• DECRYPT = IV used for AES decryption. 

 ky3: Indicates a value to be used in the context of specific command codes: 

  • Drop = Dropbox ACCESS TOKEN value to be used during file upload. 
  • DECRYPT = IV used for AES decryption. 

 fl: Filename used during the DEX reflective load process.  

ky4: Used as a parameter during reflective loading of the DEX file. 

ky5: Secret key used for AES decryption as part of the implant’s DEX decrypt and reflective load. 

ky6: IV used for AES decryption as part of the implant’s DEX decrypt and reflective load. 

ky7: Contains the source file name to be used during the AES decryption as part of the implant’s DEX decrypt and reflective load. 


Ways our customers can detect and block this threat are listed below. 

Cisco Secure Endpoint (formerly AMP for Endpoints) is ideally suited to prevent the execution of the malware detailed in this post. Try Secure Endpoint for free here. 

Cisco Secure Web Appliance web scanning prevents access to malicious websites and detects malware used in these attacks. 

Cisco Secure Email (formerly Cisco Email Security) can block malicious emails sent by threat actors as part of their campaign. You can try Secure Email for free here

Cisco Secure Firewall (formerly Next-Generation Firewall and Firepower NGFW) appliances such as Threat Defense Virtual, Adaptive Security Appliance and Meraki MX can detect malicious activity associated with this threat.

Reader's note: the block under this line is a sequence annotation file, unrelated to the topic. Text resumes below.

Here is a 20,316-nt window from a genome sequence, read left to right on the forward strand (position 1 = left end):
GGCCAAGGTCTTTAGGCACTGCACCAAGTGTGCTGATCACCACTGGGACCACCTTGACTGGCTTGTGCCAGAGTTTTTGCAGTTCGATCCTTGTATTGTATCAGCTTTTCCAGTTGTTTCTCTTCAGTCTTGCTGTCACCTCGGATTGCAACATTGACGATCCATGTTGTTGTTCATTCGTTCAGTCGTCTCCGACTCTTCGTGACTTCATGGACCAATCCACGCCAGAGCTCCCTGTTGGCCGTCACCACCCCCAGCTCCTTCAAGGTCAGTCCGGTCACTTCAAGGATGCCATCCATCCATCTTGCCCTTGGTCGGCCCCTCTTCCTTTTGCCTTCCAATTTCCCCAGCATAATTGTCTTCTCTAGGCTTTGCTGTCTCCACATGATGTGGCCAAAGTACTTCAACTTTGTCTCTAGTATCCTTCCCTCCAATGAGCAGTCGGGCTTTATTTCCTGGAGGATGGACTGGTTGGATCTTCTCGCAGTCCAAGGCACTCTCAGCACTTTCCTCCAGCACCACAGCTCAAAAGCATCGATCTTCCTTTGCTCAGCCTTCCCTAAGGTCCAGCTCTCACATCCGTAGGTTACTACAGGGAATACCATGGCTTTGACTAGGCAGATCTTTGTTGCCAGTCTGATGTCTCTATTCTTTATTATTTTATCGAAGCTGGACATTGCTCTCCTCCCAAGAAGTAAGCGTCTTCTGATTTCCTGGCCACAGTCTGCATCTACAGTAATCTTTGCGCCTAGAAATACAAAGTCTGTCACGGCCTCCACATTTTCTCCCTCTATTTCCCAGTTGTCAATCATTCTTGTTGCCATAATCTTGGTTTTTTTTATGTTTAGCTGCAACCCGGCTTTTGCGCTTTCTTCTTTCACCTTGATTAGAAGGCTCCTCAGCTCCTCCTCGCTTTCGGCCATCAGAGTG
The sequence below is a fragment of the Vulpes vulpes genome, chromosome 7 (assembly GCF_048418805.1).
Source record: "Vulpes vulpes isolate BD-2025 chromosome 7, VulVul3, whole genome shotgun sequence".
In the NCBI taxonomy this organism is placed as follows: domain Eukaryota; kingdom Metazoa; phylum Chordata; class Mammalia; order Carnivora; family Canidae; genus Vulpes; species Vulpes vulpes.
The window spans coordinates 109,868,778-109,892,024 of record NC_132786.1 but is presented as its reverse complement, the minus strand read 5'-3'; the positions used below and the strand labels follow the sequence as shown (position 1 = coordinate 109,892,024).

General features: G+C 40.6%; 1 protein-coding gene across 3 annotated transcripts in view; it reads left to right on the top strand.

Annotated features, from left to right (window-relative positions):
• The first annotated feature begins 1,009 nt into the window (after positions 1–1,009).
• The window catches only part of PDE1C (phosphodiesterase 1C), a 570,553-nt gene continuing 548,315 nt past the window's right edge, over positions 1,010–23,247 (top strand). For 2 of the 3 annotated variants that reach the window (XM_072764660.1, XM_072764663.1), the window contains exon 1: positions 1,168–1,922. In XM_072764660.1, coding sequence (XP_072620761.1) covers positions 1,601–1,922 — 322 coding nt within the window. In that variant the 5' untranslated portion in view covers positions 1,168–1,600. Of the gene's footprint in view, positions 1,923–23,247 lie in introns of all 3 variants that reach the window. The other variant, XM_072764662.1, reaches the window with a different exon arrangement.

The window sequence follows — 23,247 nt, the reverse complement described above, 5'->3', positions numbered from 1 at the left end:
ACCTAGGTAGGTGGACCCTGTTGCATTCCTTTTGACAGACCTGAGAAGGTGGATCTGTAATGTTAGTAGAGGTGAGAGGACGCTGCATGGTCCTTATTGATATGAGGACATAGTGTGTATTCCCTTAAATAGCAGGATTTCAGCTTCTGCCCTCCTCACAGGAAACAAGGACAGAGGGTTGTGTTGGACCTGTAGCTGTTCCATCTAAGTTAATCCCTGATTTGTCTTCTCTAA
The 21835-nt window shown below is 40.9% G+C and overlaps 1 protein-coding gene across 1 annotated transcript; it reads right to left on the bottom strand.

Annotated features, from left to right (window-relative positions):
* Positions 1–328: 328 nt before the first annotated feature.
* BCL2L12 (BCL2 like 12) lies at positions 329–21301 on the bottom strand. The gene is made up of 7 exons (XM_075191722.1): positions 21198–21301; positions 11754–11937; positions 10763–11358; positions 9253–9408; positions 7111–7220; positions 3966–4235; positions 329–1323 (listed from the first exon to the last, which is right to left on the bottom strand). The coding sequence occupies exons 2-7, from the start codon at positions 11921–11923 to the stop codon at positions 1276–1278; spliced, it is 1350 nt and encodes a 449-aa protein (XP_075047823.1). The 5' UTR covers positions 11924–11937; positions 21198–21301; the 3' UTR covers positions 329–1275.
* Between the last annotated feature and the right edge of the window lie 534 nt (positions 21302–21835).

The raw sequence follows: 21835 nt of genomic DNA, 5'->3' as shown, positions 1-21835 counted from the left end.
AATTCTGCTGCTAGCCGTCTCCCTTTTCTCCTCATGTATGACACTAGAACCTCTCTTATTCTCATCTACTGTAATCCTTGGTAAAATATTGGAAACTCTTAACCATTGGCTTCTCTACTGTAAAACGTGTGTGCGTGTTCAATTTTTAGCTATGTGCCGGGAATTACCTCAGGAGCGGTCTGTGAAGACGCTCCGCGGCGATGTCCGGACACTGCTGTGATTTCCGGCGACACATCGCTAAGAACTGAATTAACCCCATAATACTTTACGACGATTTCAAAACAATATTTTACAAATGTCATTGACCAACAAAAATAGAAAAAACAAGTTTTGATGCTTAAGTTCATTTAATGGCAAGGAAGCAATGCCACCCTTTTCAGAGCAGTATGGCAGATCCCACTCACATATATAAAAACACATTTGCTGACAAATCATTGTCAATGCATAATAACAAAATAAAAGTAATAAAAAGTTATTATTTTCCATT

Cisco Secure Malware Analytics (Threat Grid) identifies malicious binaries and builds protection into all Cisco Secure products. 

Umbrella, Cisco's secure internet gateway (SIG), blocks users from connecting to malicious domains, IPs and URLs, whether users are on or off the corporate network. Sign up for a free trial of Umbrella here

Cisco Secure Web Appliance (formerly Web Security Appliance) automatically blocks potentially dangerous sites and tests suspicious sites before users access them. 

Additional protections with context to your specific environment and threat data are available from the Firewall Management Center

 Cisco Duo provides multi-factor authentication for users to ensure only those authorized are accessing your network. 

 Open-source Snort Subscriber Rule Set customers can stay up to date by downloading the latest rule pack available for purchase on Snort.org


IOCs for this research can also be found at our GitHub repository here




Network IOCs